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God – Fact, Fiction or Rumour?

Updated on March 5, 2014

In the times of Jesus Christ

I would say that practically all of us - apart from the Muslim world - know the story of Jesus Christ, from his birth in a stable to his death by crucifixion. The tragedy is that so many accept it as truth without question. A sound basic method of arriving at the likely truth is to pose simple questions and consider all possible answers. In this age of technology, television and information media in general we have a great deal of information and illustration to help us pose questions and find answers in order to put the biblical stories in context.
The parents of Jesus were simple people, and surely living in a stable was far from unheard of, even a hundred years ago, let alone two thousand years ago. Three wise men might have been shepherds, and the star of Bethlehem might simply have been a real astronomical event.

Questioning the Bible

A great deal of the New Testament was written fifty years or more after the death of Jesus Christ. If a history were written even as recently as 1900AD of an ordinary person who had died fifty years previously then practically everything written would likely be seen as supposition or conjecture. Nearly everybody of that period of whom a great deal is known were of major significance in some way – royalty, politicians, inventors or businessmen. If people of the status of Jesus or his parents had lived in the nineteenth or even early twentieth century then little might be known of them beyond their recorded details of birth, marriage and death.
Even stories told of Jesus in his lifetime could have arisen from rumour and exaggeration. If we were to read that a man had lived, performed such miracles, and died fifty years ago it would be treated with extreme scepticism. Why then are these fables still purveyed and accepted?

Science or religion?

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Why do the biblical stories persist?

Most of us, I believe, learned in school about stories of God and Jesus Christ. Thus, the ideas and stories specific to God and Christ are embedded in our minds.
Why are these myths perpetuated as fact when we have the enlightenment and education to help us see the truth? Why cannot people worship simply the idea of Jesus and God? Have they no faith?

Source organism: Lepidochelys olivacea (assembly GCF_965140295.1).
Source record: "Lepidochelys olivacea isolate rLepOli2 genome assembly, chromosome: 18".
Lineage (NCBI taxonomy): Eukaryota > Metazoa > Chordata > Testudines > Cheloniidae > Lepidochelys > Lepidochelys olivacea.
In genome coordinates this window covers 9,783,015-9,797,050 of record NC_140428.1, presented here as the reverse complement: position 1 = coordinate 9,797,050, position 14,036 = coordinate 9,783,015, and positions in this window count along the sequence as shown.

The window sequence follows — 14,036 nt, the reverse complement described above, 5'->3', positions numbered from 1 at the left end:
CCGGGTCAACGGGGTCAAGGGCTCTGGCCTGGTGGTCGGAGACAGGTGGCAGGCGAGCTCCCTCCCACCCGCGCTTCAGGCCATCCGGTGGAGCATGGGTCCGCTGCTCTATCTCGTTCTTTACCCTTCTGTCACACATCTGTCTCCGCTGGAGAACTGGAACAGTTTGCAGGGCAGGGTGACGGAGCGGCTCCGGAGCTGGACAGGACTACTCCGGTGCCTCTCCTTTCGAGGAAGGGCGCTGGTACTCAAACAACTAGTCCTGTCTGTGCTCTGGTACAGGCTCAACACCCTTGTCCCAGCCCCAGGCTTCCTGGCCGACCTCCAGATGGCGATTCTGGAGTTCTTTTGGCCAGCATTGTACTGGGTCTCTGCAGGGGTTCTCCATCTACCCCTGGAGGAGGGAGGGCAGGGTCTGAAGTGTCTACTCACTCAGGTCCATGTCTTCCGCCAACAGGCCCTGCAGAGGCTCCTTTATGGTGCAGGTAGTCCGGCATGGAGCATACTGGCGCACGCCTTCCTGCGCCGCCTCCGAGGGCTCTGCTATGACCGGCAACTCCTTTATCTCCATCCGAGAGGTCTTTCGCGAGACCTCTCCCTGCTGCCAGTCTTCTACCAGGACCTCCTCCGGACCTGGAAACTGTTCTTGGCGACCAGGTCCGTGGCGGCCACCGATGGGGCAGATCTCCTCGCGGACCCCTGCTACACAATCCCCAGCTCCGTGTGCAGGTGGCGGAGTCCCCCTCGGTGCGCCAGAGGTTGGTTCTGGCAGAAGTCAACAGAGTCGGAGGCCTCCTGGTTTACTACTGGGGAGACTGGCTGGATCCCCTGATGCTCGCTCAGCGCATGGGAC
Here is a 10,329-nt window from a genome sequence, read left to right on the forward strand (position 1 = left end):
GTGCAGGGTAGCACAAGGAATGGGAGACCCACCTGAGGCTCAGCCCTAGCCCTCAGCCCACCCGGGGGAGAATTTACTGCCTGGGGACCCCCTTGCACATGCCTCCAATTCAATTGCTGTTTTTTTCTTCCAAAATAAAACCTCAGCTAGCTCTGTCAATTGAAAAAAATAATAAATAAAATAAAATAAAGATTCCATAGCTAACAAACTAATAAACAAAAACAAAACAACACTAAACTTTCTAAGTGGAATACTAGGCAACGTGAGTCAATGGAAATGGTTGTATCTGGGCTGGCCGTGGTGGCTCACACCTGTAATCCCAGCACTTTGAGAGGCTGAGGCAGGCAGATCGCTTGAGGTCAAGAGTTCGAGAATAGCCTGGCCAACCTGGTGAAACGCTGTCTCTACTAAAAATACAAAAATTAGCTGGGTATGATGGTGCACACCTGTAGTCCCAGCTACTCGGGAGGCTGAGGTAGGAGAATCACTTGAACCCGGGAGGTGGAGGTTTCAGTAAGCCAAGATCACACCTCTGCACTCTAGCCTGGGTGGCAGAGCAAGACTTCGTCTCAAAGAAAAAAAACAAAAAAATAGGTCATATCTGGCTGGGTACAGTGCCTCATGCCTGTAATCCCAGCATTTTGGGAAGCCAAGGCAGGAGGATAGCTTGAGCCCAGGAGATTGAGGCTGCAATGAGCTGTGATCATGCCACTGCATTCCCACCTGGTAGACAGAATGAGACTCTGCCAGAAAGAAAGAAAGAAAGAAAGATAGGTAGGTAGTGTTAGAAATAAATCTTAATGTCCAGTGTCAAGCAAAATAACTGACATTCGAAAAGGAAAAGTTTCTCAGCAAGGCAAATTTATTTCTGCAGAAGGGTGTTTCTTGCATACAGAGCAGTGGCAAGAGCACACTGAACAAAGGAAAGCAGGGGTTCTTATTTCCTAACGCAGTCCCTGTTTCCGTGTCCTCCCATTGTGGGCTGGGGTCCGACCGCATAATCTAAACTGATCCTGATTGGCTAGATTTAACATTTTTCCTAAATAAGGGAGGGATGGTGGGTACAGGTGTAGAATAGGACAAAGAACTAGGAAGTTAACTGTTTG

Do the teachings of the Bible promote peace and harmony? Wars are fought in the name of God. If the idea of God was to vanish from people’s consciousness then the world could fairly quickly become a more peaceful place.

Why does the Church continue to exhort us to worship God? The answer to this, presumably, is simply that this is what the Church does. I find the actions of the Roman Catholic Church in ordering its followers not to use condoms especially inexplicable and unacceptable. This is specially so in countries where those people are poverty-stricken, and unwanted childbirth adds to their burden. Surely the purpose of the church's instruction should be to enhance people's lives.

I would say the Ten Commandments are almost without exception one of the cornerstones of modern civilisation. That apart, the Bible should be seen and taught as a history book and the beliefs of a simple people.

A better God

I think we could do well to replace the idea of Jesus Christ and God with worship of this great rock – planet Earth - that we all live on. It seems to me to be pretty impressive; it rolls around in space, it gave birth to our species and countless others, and provides a home and sustenance for us. All we have to do is live on it and obey its laws. The Ten Commandments might be pertinent here. Whenever we decide to interfere with planet Earth, we should remind ourselves of just whom we really are – a species of tool-making ape that learned to speak.

© 2012 Peter Ray


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